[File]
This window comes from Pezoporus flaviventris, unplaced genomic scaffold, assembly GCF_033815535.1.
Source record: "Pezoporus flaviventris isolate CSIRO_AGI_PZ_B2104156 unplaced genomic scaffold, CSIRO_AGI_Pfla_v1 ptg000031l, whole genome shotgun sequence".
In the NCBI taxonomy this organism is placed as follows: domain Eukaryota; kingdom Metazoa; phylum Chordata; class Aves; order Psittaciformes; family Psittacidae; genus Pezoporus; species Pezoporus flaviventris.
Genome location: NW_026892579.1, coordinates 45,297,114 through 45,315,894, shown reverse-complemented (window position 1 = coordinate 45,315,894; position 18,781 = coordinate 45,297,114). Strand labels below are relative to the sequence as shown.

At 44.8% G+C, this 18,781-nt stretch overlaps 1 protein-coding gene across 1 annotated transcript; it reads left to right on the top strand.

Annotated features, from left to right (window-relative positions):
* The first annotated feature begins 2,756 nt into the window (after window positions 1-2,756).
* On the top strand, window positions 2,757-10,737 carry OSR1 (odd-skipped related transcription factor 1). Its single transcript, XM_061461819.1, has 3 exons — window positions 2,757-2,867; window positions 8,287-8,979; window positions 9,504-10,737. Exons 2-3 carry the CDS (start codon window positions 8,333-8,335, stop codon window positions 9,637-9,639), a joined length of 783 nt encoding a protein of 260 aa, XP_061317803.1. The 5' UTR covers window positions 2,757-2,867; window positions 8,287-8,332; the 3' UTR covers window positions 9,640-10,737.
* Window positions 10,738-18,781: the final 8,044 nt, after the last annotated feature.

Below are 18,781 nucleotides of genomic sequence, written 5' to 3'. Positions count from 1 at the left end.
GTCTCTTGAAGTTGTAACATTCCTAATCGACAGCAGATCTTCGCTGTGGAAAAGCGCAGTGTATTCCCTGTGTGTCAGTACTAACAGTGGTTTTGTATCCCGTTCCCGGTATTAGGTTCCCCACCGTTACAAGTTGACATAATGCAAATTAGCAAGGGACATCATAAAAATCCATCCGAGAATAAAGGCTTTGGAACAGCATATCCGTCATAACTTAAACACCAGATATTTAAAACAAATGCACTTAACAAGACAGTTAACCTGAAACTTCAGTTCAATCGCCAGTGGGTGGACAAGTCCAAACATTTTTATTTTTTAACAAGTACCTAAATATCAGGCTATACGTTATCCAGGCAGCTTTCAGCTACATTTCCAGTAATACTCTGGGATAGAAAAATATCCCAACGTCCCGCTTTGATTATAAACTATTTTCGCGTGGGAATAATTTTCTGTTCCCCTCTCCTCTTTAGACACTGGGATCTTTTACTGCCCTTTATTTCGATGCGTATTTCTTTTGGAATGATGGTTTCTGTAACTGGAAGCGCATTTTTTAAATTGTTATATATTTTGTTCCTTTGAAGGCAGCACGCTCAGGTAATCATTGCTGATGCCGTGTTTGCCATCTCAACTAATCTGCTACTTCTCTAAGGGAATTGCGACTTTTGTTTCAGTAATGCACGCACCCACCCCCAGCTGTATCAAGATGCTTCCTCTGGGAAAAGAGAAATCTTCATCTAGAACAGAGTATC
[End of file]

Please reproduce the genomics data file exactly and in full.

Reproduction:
This window comes from Pezoporus flaviventris, unplaced genomic scaffold, assembly GCF_033815535.1.
Source record: "Pezoporus flaviventris isolate CSIRO_AGI_PZ_B2104156 unplaced genomic scaffold, CSIRO_AGI_Pfla_v1 ptg000031l, whole genome shotgun sequence".
In the NCBI taxonomy this organism is placed as follows: domain Eukaryota; kingdom Metazoa; phylum Chordata; class Aves; order Psittaciformes; family Psittacidae; genus Pezoporus; species Pezoporus flaviventris.
Genome location: NW_026892579.1, coordinates 45,297,114 through 45,315,894, shown reverse-complemented (window position 1 = coordinate 45,315,894; position 18,781 = coordinate 45,297,114). Strand labels below are relative to the sequence as shown.

At 44.8% G+C, this 18,781-nt stretch overlaps 1 protein-coding gene across 1 annotated transcript; it reads left to right on the top strand.

Annotated features, from left to right (window-relative positions):
* The first annotated feature begins 2,756 nt into the window (after window positions 1-2,756).
* On the top strand, window positions 2,757-10,737 carry OSR1 (odd-skipped related transcription factor 1). Its single transcript, XM_061461819.1, has 3 exons — window positions 2,757-2,867; window positions 8,287-8,979; window positions 9,504-10,737. Exons 2-3 carry the CDS (start codon window positions 8,333-8,335, stop codon window positions 9,637-9,639), a joined length of 783 nt encoding a protein of 260 aa, XP_061317803.1. The 5' UTR covers window positions 2,757-2,867; window positions 8,287-8,332; the 3' UTR covers window positions 9,640-10,737.
* Window positions 10,738-18,781: the final 8,044 nt, after the last annotated feature.

Below are 18,781 nucleotides of genomic sequence, written 5' to 3'. Positions count from 1 at the left end.
GTCTCTTGAAGTTGTAACATTCCTAATCGACAGCAGATCTTCGCTGTGGAAAAGCGCAGTGTATTCCCTGTGTGTCAGTACTAACAGTGGTTTTGTATCCCGTTCCCGGTATTAGGTTCCCCACCGTTACAAGTTGACATAATGCAAATTAGCAAGGGACATCATAAAAATCCATCCGAGAATAAAGGCTTTGGAACAGCATATCCGTCATAACTTAAACACCAGATATTTAAAACAAATGCACTTAACAAGACAGTTAACCTGAAACTTCAGTTCAATCGCCAGTGGGTGGACAAGTCCAAACATTTTTATTTTTTAACAAGTACCTAAATATCAGGCTATACGTTATCCAGGCAGCTTTCAGCTACATTTCCAGTAATACTCTGGGATAGAAAAATATCCCAACGTCCCGCTTTGATTATAAACTATTTTCGCGTGGGAATAATTTTCTGTTCCCCTCTCCTCTTTAGACACTGGGATCTTTTACTGCCCTTTATTTCGATGCGTATTTCTTTTGGAATGATGGTTTCTGTAACTGGAAGCGCATTTTTTAAATTGTTATATATTTTGTTCCTTTGAAGGCAGCACGCTCAGGTAATCATTGCTGATGCCGTGTTTGCCATCTCAACTAATCTGCTACTTCTCTAAGGGAATTGCGACTTTTGTTTCAGTAATGCACGCACCCACCCCCAGCTGTATCAAGATGCTTCCTCTGGGAAAAGAGAAATCTTCATCTAGAACAGAGTATC